TasP: If an HIV patient not on treatment or with inadequate treatment (missing doses so that the viral load is high) will not wear a condom consistently, then treating them earlier than usual is to be offered. Treatment lowers the risk much, and a condom lowers it 100%.
PreP: If a partner of an HIV patient is at risk and not wearing a condom, then this is better than no condom (which is 100%). I don’t like putting pills in my mouth if there is another way but I am unable to judge others. Abstinence, monogamy, condoms, low viral loads are way better at prevention than PreP.
There are challenges in many countries mentioned concerning these two strategies including: financial and resource limitations, quality and appropriateness of available drugs, ethical and human rights issues, stigma, health system and workforce capacity, potential increases in risk from poor adherence and/or risk compensation behavior (may take more risks since “protected”), need for national/global guidelines, identification of high-risk populations and ways to reach them.
Protease inhibitors (PI) like Reyataz®, Prezista®, Crixivan®, Invirase®, are able to be taken less times a day and still be potent if they are boosted. Only Kaletra®, made by Abbott, has the main booster, Norvir® in it, the others need the Norvir® to be taken separately. Now a new booster is coming out, Cobisistat. Unlike Norvir®, it has no anti-HIV properties but does boost the levels of the other medications and has less side effects. The company making this has been quite the dealmaker to cooperate with the other pharmaceutical companies to make combinations beneficial for all. Abbott has, for some reason, not made these deals for these many years, causing an increase in number of pills to be taken instead of co-formulating the booster with the other PIs. At last it looks like we will have boosters imbedded into the other pills. There is a combination of a PI pill combined with Cobisistat and a new integrase inhibitor, Elvitegravir schedules to be submitted to the FDA in August, 2012. This might be the third one-pill-once-a-day to come out. Atripla® and Complera® are out but they have a non-nucleoside reverse transcriptase inhibitor instead of the Elvitegravir. Some other PIs are being studied with this new booster.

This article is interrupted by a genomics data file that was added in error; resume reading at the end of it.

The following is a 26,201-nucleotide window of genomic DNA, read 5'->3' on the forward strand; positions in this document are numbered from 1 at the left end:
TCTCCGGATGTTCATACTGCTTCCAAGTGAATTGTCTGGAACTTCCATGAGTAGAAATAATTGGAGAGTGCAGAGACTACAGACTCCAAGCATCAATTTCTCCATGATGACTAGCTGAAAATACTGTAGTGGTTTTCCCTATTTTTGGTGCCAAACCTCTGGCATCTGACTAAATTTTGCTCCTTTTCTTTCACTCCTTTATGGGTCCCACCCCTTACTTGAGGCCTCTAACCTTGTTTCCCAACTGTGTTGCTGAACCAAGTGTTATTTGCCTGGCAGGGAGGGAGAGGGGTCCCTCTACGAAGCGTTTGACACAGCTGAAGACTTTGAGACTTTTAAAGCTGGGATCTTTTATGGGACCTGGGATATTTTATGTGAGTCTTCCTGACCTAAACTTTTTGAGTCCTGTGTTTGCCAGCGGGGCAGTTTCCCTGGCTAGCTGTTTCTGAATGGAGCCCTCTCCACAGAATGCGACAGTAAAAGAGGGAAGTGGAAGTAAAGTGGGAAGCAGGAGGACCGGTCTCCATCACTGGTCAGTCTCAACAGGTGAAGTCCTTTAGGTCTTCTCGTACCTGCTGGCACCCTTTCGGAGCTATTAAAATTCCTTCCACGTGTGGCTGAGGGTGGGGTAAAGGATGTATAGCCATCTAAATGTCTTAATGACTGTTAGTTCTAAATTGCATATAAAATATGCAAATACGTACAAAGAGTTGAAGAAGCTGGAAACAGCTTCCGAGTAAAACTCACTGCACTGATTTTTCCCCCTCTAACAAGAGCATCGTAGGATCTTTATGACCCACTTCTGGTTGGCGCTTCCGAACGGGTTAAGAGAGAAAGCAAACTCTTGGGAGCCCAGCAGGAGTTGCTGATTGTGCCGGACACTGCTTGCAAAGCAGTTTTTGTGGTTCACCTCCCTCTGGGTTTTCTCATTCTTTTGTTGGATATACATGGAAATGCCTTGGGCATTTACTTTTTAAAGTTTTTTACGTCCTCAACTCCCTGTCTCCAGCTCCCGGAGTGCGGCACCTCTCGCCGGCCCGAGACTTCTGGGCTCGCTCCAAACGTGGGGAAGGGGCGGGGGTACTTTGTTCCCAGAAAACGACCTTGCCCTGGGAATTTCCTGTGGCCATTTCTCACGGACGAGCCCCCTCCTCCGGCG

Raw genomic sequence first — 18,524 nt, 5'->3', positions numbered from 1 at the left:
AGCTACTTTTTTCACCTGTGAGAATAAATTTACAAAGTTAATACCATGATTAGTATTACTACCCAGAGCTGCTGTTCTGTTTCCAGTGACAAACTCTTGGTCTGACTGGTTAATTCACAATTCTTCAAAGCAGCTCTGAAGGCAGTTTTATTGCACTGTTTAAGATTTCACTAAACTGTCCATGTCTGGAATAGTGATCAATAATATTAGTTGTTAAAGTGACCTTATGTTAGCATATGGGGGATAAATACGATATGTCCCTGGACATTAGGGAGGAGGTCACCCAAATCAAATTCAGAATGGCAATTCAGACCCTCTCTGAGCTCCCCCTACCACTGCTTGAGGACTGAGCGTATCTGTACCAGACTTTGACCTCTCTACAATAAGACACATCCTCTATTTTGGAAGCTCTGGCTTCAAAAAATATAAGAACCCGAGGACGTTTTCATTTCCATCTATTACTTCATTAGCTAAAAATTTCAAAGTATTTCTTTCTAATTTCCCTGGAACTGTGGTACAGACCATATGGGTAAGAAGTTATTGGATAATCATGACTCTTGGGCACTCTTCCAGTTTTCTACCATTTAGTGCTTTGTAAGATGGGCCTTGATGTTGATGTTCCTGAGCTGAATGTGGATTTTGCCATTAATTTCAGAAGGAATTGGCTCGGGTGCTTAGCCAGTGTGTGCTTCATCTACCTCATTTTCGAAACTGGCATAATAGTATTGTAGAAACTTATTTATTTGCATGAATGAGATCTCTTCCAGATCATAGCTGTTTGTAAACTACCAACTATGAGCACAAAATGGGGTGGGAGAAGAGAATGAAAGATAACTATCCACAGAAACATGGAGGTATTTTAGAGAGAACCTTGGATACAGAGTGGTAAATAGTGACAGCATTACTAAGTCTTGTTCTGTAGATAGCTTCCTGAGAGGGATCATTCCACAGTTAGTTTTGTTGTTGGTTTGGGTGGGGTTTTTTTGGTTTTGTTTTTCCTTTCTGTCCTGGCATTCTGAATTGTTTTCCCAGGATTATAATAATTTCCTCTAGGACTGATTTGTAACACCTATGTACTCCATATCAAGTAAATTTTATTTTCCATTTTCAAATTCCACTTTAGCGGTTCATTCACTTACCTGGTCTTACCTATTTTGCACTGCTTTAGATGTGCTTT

MISSING CLINIC VISITS
At the Seattle meeting in March, there was a study showing in Kaiser patients that there was a higher risk of dying because of missed office visits in the first year of seeing an HIV specialist. Those who missed more visits were more likely to be: black or latino, intravenous drug users, 18-29 years old, having a low CD4, and on public insurance.
Keep those questions coming. Be safe by heeding the advice in this article.
Early ART treatment delays AIDS-related health events in HIV-infected individuals. Published on July 30, 2012 at 12:54 AM · NEWS MEDICAL
Timing of HAART Initiation and Clinical Outcomes in Human Immunodeficiency Virus Type 1 Seroconverters. Writing Committee for the CASCADE Collaboration*Arch Intern Med. 2011;171(17):1560-1569
By: Daniel Pearce, D.O. FACOI, AAHIVMS